En español | It wasn’t that 51-year-old Alice, a former client, disliked her stepfather, Kurt. They just never got to know one another well because her 75-year-old divorced mother, Suzanne, had met him at a yoga class and married him a year later. Kurt was full of jokes and made her mother happy, but because Suzanne recently had been diagnosed with early stages of Parkinson’s disease, Alice wasn’t sure he would remain devoted as the illness progressed. I should be the one responsible for taking care of her, Alice thought.
Kurt was having none of it. Whenever Alice offered to drive her mother to medical appointments, he declined, saying he would do it. When she asked to accompany them to the appointments, Kurt resisted. It was as if he didn’t want Alice encroaching on his caregiving turf. When Alice complained about this to her mother, Suzanne at first seemed uncomfortable and said nothing. Then she told her daughter, “He likes to do things his own way. He’s my husband now.” But I’m your daughter, Alice thought. She felt rejected and hurt.
Since 1980, the overall U.S. divorce rate has been between 40 and 50 percent. For couples over age 50, the so-called gray-divorce rate doubled between 1990 and 2010; it tripled for couples 65 and older. These breakups have been followed by burgeoning numbers of remarriages and cohabitating relationships. As a result, many older caregiving families are also blended families — amalgams of spouses, children and sometimes pets from different clans and households who have to learn to get along. As psychologist and stepfamily expert Patricia Papernow has pointed out, these mixtures make the challenges of caring for an aging parent and managing the family’s money all the more complex and potentially divisive.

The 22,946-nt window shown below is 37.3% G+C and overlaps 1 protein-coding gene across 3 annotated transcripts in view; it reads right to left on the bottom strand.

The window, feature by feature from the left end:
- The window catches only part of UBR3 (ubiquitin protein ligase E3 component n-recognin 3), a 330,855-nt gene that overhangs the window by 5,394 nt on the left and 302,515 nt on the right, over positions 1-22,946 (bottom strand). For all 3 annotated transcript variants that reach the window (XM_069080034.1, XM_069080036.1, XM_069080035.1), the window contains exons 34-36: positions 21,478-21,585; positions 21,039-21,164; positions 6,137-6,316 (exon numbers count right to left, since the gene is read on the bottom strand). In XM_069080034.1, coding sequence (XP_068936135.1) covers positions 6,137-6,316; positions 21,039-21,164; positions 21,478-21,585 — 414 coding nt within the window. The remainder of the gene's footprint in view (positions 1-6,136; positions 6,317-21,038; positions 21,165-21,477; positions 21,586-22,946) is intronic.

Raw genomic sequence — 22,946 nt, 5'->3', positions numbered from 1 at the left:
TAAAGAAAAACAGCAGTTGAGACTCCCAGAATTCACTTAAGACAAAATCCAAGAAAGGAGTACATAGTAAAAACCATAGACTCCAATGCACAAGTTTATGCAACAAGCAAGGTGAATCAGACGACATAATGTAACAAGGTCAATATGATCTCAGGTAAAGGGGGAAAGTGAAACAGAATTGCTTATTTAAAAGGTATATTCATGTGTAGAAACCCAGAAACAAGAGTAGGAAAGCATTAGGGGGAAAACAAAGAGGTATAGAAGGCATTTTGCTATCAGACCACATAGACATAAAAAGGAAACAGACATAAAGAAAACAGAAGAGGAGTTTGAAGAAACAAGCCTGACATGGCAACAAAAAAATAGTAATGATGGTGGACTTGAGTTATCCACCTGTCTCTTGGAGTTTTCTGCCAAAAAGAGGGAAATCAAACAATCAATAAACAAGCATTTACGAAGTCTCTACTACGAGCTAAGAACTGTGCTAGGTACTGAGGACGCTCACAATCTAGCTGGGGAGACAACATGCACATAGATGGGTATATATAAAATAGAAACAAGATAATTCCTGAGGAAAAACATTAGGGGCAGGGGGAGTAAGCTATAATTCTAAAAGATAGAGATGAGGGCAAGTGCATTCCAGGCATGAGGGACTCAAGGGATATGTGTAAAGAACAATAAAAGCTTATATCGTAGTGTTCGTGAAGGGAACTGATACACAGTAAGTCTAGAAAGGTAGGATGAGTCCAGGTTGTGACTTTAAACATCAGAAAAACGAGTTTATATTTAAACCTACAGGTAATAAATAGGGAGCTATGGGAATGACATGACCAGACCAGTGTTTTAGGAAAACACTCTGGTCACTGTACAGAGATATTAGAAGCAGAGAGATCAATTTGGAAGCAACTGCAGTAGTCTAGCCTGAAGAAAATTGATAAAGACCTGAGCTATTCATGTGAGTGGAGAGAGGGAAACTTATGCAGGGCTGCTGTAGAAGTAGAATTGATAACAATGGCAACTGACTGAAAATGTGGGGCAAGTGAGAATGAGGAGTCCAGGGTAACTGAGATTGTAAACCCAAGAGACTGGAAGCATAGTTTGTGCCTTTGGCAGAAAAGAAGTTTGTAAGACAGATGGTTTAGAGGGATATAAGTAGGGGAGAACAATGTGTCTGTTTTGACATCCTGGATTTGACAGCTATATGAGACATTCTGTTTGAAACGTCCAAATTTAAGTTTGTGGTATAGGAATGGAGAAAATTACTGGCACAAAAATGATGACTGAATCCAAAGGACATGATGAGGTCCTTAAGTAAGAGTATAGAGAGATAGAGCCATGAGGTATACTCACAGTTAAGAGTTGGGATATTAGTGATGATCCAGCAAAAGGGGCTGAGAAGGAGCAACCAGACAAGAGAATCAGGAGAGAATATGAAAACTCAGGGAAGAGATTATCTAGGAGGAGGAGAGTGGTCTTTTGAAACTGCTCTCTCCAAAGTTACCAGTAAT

It’s not that Alice wanted to take over, but she needed to be assured that Suzanne was going to be treated well. Unfortunately, Kurt resented Alice’s fears and insisted on proving himself through keeping control. This behavior only undermined what little trust Alice had in him. Suzanne felt caught between her two strong-willed, feuding loved ones.
How can this blended family and others overcome such standoffs? Here are some ideas.
Respect a parent’s wishes and new love. You don’t have to like the guy, but you do have to be cordial and cooperative with him for your parent’s sake. That could mean working with him on important tasks — such as caregiving. Or it could even mean deferring to a parent’s decision to give her new spouse powers of attorney over her health care and financial decisions, thereby making him leader of any future caregiving team. Objecting to such an arrangement could risk alienating both stepparent and parent.
Assume good faith, not bad intentions. Unless there is strong evidence that a stepparent is, in fact, unwilling or incapable of taking care of your parent, then you should assume that he will do his best. Questioning his motives or competence is sure to elicit a defensive response. Instead, offer words of support as well as specific ways you can pitch in. That is the best way to demonstrate your good faith, too, as a reliable partner.
Appeal to mutual love. A truism of family therapy is that the most heated arguments between family members often have more to do with too much caring than too little. If you are at loggerheads with your stepparent about caregiving routines or decisions, keep in mind that you both love the same person and have strongly held convictions for helping her. If you remember you are in this together and are only disagreeing on the best means, you may be able to step back more easily and appreciate the other’s devotion. That could be the beginning of greater empathy.
Don’t count out greater closeness. Adult children and their aging parents can become emotionally closer or more distant through the manner in which they cooperate and the quality of their interactions during the caregiving years. The same is true for stepchildren and stepparents — especially if they hardly knew one another before. Just working together for the first time may beget greater respect. But also sharing emotions, such as sadness, can bring them into greater understanding and communion and lay the groundwork for a real family relationship in time.
Barry J. Jacobs, a clinical psychologist, family therapist and healthcare consultant, is the co-author of Love and Meaning After 50: The 10 Challenges to Great Relationships — and How to Overcome Them and AARP Meditations for Caregivers (Da Capo, 2016). Follow him on Twitter and Facebook.